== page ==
If Harold Bloom had his way, the long Romantic period would begin with the Gnostics and it would...

    • SEVEN What Is a Muslim? Fundamental Commitment and Cultural Identity
      (pp. 217-240)

      In recent years, the concept of identity has had its corset removed and hangs loosely and precariously in the domain of culture and politics. This is largely a result of a gradual realization in theoretical work in these subjects that local contexts of study determine our individuation of cultural phenomena quite variously, and that it is much too tidy and distorting to demand, or proceed as if there were, stricter criteria for their identification. The point cannot be dismissed as some arcane, post-modern development in the theory of culture. It accurately captures the experience of individuals and communities. I recall...

    • EIGHT Notes toward the Definition of Identity
      (pp. 241-259)

      This essay’s somewhat encyclopedic analytic mode was prompted by constant dismissals on the part of philosophers of the possibility of a rigorous treatment of the notion of identity in the study of politics. Some have even denied that it even needs to be studied because each person possesses multiple identities, which contextualize the notion to such an extent that it lacks the stability needed to carry the weight it is given in the idea of “identity” politics. I had satisfied myself when I wrote the previous essay, “What Is a Muslim?,” that there is no reason to be bullied out...

    • NINE After the Fatwah: Twenty Years of Controversy
      (pp. 260-276)

      Philip Roth once said about the literature of Eastern and Western Europe that in totalitarian regimes, “Everything matters, so nothing goes,” while in modern liberal democracies in the West, “Nothing matters, so anything goes.”¹ That, if it is true, cannot, of course, be literally or perfectly true; but even as an approximation, it registers a familiar distinction often reflected in discussions of liberal democracy and its various “Others.” The distinction is particularly worth exploring in the context of a novel likeThe Satanic Verseswrittenfroma world which has routinely come to be perceived by its critics as falling...

    • TEN Occidentalism, the Very Idea: An Essay on the Enlightenment, Enchantment, and the Mentality of Democracy
      (pp. 279-327)

      It wouldn’t be too lofty to describe the extensive debate in many related disciplines over the last few decades about the inherited ideas and ideologies of the “Enlightenment” as our intellectual efforts at self-understanding—in particular, our efforts to come to a more or less precise grip on the sense in which we belong to a period, properly describable as our “modernity.”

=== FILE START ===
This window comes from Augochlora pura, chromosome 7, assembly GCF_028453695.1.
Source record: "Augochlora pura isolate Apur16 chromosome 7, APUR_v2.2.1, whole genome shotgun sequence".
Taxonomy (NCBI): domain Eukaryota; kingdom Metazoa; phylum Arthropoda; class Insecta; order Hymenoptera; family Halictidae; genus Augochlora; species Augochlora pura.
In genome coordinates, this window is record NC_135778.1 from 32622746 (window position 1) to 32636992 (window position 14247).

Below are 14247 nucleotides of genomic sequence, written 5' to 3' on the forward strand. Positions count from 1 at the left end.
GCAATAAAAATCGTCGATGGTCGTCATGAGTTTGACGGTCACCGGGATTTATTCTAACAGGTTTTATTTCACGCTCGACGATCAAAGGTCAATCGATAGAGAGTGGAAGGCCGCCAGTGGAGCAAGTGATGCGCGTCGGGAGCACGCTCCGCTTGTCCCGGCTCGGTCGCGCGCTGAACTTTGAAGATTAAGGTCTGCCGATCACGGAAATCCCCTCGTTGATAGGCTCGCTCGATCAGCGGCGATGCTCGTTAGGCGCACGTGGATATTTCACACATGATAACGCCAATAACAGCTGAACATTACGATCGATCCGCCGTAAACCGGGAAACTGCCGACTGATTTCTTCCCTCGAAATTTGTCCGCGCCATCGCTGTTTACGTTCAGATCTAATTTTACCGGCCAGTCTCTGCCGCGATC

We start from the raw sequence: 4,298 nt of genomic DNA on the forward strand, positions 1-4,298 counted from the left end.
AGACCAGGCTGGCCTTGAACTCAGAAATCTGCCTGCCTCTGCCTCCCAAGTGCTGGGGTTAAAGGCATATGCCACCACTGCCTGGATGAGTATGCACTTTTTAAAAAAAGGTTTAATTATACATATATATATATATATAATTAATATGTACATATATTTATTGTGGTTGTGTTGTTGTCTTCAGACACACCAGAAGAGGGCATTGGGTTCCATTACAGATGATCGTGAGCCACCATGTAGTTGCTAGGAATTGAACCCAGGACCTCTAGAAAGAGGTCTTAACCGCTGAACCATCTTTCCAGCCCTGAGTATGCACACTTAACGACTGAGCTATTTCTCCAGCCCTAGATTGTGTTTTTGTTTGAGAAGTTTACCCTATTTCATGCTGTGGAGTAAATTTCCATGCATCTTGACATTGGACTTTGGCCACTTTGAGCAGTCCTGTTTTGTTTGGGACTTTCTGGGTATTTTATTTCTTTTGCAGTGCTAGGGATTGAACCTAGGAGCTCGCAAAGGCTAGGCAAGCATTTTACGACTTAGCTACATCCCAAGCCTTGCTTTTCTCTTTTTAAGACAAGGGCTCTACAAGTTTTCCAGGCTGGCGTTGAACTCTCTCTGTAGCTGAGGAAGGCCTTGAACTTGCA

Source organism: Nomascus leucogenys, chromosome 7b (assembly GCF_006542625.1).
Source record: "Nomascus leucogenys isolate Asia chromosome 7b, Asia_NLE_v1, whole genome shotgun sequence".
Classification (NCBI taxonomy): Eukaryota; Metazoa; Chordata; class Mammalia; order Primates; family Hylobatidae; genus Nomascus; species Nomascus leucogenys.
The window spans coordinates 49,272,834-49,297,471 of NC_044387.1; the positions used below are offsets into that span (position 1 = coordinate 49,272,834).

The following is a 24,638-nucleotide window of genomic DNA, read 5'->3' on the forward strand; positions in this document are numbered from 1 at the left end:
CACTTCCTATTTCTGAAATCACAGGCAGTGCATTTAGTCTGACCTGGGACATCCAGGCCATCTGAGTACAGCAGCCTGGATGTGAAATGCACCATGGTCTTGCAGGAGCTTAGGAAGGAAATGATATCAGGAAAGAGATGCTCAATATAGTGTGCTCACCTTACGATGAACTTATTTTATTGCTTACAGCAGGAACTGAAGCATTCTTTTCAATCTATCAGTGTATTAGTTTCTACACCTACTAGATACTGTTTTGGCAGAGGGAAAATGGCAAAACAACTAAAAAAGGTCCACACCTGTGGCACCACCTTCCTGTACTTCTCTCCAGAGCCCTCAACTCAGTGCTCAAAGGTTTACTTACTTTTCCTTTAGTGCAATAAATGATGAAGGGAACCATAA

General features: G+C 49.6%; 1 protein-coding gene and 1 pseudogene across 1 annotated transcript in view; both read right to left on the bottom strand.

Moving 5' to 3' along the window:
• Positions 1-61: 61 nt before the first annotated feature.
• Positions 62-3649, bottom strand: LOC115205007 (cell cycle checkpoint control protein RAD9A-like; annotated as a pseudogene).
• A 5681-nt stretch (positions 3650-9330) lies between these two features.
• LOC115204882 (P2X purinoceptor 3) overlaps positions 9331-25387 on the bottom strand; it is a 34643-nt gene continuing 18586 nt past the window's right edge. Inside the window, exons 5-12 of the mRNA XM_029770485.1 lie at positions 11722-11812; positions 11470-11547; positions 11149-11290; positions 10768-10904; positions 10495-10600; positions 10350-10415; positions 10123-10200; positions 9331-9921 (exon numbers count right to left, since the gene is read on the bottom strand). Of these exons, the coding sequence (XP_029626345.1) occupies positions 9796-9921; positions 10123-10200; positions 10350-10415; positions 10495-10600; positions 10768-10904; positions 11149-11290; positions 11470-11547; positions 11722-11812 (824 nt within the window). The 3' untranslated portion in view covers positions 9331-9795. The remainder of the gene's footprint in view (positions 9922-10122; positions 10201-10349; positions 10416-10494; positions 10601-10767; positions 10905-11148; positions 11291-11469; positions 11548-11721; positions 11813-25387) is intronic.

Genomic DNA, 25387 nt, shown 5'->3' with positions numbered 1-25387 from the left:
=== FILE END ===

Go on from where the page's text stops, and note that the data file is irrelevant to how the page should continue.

These ongoing efforts on our part, however, gain a specific interest when they surface in the context of a new form of cold war that has religious rather than communist ideals as its target. Since religion, at least...

    • ELEVEN The Freedom of Beginnings
      (pp. 328-338)

      In a distinction derived from Vico—but developed along very distinctive lines of his own—between the concept of “Origins” and the concept of “Beginnings,”¹ Edward Said raises a whole range of fundamental issues: about the nature of writing, and indeed more generally about the nature of human freedom.

      Vico had spoken of how the very notion of a chosen people, by the privilege it endowed them with, protected them from the acts of imagination and intellect by which they might probe their own origins. These acts, which since his time came to be described in terms of “genealogy” but...

    • TWELVE Edward Said: An Intellectual and Personal Tribute
      (pp. 339-346)

      There are a very few intellectuals—Bertrand Russell, E. P. Thompson, and Noam Chomsky come to mind in the English-speaking world—whose writings and whose lives provide a kind of pole that thousands of people look toward so as to feel that they are not wholly lost or marginal for possessing instincts for justice and humanity, and for thinking that some small steps might be taken toward their achievement. Edward Said was, without a doubt, such a man. The daze and despair so many of us here at Columbia feel, now that we have taken in that he has gone,...

  8. Notes
    (pp. 347-384)
  9. Sources
    (pp. 385-386)
  10. Author Index
    (pp. 387-390)
  11. Subject Index
    (pp. 391-397)